The article is presented by Vijay Web Solutions India Pvt. Ltd., a fastest growing web and mobile application development company in India.
The advent of smartphones and tablets explosively propelled the use of mobility for users and businesses. And as a result, mobility has become one of the most challenging rupture the CIO technologies. The speed with which mobile technology evolved, the iPhone is 2007 and the iPad in 2010, most of the software and IT sectors of enterprises have yet to extract its full potential. Incidentally, exploring mobility means that all technological waves should be explored. Mobile devices allow you to create new experiences of mobility, exploring algorithms and data (big data) enables you to create more engagement with customers, who naturally already live in a context of sharing and sociability (social platforms) and all provided by a environment that is highly elastic cloud computing. In this context the mobility allows you to create engagement systems (systems of engagement) between customers, business partners and employees. Are systems, which by their nature are very different from today's enterprise systems or systems of records. The systems of engagement can be seen as an addition to the systems of records, which basically operate the transactional environment for business layer.
The crux of engagement systems are the apps. Are becoming the main point of customer contact with the companies. Their adoption has been explosive. It is estimated that by 2016 will be achieved the milestone of 300 billion downloads per year. The secret of their success is that all its complexity is hidden from the users, unlike the current client-server system where the user interacts with a significant part of the internal complexity of the systems.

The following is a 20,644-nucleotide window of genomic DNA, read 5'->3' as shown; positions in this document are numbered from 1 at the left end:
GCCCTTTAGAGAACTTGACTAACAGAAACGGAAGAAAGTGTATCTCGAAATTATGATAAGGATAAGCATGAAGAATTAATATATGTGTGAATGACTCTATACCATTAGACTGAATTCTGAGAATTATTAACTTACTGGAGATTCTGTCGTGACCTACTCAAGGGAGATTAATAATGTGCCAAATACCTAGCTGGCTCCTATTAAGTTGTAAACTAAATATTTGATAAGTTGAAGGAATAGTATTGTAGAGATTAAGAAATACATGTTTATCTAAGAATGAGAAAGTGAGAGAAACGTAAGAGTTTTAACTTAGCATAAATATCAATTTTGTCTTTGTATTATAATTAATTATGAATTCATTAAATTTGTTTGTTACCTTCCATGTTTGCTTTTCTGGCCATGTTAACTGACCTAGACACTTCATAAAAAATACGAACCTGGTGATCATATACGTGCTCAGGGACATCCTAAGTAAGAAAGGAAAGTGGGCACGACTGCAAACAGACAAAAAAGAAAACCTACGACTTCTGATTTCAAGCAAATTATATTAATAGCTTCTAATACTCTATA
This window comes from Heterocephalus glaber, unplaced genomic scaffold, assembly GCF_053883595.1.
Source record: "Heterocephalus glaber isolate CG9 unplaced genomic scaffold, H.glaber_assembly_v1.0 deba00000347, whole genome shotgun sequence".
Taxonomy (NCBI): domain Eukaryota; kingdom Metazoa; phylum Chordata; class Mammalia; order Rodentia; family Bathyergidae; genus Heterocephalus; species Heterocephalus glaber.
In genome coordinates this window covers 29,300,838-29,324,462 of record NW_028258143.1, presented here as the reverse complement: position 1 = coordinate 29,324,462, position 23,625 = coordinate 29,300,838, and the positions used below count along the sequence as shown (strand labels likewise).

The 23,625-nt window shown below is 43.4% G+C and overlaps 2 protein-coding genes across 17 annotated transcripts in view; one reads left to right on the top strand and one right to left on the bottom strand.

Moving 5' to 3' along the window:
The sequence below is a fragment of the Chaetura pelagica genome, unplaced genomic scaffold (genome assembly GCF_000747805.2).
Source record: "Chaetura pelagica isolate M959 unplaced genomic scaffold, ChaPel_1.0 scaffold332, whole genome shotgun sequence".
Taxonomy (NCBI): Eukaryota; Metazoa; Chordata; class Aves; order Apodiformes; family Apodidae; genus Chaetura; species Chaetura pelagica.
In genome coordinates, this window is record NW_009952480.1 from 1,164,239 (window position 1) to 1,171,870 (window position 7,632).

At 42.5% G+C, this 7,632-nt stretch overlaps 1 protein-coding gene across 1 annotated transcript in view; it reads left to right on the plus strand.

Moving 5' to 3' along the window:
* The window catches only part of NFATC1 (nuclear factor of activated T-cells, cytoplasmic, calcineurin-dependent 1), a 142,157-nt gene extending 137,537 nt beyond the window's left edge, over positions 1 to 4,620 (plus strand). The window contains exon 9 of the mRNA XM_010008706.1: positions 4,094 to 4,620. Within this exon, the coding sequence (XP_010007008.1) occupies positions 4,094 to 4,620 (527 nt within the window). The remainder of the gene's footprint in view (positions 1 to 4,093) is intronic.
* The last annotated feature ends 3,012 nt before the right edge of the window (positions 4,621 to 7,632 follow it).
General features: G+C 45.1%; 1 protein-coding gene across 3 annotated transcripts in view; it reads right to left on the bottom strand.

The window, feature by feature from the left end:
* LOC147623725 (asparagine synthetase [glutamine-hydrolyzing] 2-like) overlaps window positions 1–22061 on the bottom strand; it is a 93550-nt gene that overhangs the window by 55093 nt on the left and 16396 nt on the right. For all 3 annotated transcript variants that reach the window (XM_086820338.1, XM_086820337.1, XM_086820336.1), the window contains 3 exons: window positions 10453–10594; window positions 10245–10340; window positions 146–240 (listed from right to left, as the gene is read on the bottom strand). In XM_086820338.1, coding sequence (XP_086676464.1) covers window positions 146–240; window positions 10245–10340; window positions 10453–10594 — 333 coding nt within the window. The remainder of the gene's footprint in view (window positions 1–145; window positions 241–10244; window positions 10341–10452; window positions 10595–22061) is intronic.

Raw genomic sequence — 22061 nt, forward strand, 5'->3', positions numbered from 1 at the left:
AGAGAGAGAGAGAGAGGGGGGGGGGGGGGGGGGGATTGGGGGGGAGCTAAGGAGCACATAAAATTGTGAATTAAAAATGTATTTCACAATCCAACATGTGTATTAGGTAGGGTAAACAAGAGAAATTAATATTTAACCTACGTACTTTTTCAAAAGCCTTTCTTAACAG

Today we are experiencing a process of transformation of apps geared exclusively to end-users, which we call first generation, where isolated actions of corporate operating systems, such as calling a taxi or validate traffic conditions, to a second generation, where many of these actions will be integrated into corporate systems. Not that the apps geared to end users will disappear, on the contrary, we will see a lot of innovation, but corporate apps will popularize explosively. In this context the apps start to be viewed not only as individual productivity tools but reach the level of drivers or even be responsible for new business models of companies, creating new services or products. Yes, a smartphone is not just a device to find a taxi, but a high-tech transformational power.
However, this explosive growth demanded by the context of the apps generate an enormous challenge for companies: lack of expertise and training for the development of these new systems of engagement. Concepts like DevOps, architecture-based service APIs, user-centric design experience, based on the evolution of apps MVP (Minimum Viable Product) model are little known by most of the staff development corporations.
This new scenario implies that software architects should look at the apps otherwise, not as appendages to their corporate systems, but as a central part of its strategy to create more modern systems. Become critical components of enterprise systems. Well, first of all, in my opinion, the apps should not be seen as miniature applications or simply a variant of an existing application that runs on a mobile device. Apps are apps, a new type of programs. Thus, mobile app development requires profound changes in current processes of systems development.